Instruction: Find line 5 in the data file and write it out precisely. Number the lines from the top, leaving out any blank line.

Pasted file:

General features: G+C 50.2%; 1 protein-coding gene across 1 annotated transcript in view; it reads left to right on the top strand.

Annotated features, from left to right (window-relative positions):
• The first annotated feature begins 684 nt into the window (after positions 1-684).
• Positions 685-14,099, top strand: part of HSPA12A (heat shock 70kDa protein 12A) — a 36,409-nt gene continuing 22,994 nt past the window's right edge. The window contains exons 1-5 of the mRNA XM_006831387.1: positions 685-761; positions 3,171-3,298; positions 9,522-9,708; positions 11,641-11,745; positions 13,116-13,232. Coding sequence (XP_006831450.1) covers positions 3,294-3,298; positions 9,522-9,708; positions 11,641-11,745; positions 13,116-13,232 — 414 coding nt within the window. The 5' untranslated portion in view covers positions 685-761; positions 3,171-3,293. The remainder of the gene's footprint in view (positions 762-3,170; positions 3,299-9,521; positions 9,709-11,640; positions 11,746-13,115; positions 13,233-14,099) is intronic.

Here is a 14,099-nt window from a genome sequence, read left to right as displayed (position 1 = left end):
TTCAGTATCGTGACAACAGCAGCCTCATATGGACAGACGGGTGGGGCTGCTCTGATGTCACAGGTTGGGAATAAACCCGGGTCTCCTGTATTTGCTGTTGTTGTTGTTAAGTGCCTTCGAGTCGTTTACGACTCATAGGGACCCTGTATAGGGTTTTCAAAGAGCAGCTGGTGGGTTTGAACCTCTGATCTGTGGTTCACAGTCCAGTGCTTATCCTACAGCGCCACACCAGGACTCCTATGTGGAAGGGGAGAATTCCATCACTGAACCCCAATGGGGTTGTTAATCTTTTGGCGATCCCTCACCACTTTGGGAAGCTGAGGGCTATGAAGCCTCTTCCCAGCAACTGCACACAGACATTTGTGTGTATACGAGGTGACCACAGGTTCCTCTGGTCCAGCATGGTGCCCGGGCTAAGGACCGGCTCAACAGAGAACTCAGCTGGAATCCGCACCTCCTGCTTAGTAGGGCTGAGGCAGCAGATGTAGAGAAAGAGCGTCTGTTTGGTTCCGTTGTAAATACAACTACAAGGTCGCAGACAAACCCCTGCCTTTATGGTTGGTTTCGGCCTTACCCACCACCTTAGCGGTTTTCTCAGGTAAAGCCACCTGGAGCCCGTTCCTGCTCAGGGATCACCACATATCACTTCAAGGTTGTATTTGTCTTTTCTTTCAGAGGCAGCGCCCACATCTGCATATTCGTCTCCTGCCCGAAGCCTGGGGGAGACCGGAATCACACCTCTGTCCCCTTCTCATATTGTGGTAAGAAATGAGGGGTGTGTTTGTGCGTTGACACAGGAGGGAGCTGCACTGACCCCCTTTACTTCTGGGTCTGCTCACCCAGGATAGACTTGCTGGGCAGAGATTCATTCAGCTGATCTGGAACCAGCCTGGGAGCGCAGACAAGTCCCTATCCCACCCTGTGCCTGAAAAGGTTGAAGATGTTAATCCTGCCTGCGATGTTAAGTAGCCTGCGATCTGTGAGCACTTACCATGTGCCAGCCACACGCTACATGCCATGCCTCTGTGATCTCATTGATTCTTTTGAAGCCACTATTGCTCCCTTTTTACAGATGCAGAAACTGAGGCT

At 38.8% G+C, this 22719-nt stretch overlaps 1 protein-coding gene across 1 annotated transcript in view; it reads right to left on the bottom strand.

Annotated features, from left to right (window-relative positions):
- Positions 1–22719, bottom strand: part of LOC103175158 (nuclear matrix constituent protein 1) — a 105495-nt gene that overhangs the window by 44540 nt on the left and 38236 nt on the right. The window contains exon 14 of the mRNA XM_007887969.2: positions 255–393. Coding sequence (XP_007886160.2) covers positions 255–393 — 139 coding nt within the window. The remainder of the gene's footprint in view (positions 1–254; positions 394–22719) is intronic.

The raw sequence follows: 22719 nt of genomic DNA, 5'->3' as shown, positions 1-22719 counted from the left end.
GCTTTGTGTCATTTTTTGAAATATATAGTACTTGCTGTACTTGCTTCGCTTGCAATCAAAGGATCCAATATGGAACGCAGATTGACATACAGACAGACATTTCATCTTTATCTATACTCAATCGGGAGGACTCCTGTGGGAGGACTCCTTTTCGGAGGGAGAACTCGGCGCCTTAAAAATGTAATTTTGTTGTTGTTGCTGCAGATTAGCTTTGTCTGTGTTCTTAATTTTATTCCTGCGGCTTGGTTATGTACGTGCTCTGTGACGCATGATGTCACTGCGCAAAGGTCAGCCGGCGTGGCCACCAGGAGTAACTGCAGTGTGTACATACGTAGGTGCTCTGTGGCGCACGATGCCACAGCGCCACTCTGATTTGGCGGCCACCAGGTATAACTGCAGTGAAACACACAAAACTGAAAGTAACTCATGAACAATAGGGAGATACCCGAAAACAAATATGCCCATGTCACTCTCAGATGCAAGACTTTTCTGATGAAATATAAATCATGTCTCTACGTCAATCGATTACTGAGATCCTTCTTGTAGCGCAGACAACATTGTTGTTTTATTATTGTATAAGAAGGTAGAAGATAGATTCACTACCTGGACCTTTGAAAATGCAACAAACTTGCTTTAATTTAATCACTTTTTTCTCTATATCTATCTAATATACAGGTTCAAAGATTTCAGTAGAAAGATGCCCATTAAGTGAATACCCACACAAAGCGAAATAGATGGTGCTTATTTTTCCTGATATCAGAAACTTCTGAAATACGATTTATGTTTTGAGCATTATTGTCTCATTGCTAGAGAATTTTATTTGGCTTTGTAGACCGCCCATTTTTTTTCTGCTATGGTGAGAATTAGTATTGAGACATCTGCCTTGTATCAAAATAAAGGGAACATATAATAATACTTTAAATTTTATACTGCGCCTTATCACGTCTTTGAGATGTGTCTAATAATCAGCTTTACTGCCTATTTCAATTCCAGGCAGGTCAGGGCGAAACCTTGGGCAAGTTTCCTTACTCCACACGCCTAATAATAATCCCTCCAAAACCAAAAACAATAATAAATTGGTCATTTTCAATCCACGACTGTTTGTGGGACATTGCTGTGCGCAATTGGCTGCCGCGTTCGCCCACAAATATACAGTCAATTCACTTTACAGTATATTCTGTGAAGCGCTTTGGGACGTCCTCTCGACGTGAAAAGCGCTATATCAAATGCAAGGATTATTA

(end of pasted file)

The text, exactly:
Here is a 14,099-nt window from a genome sequence, read left to right as displayed (position 1 = left end):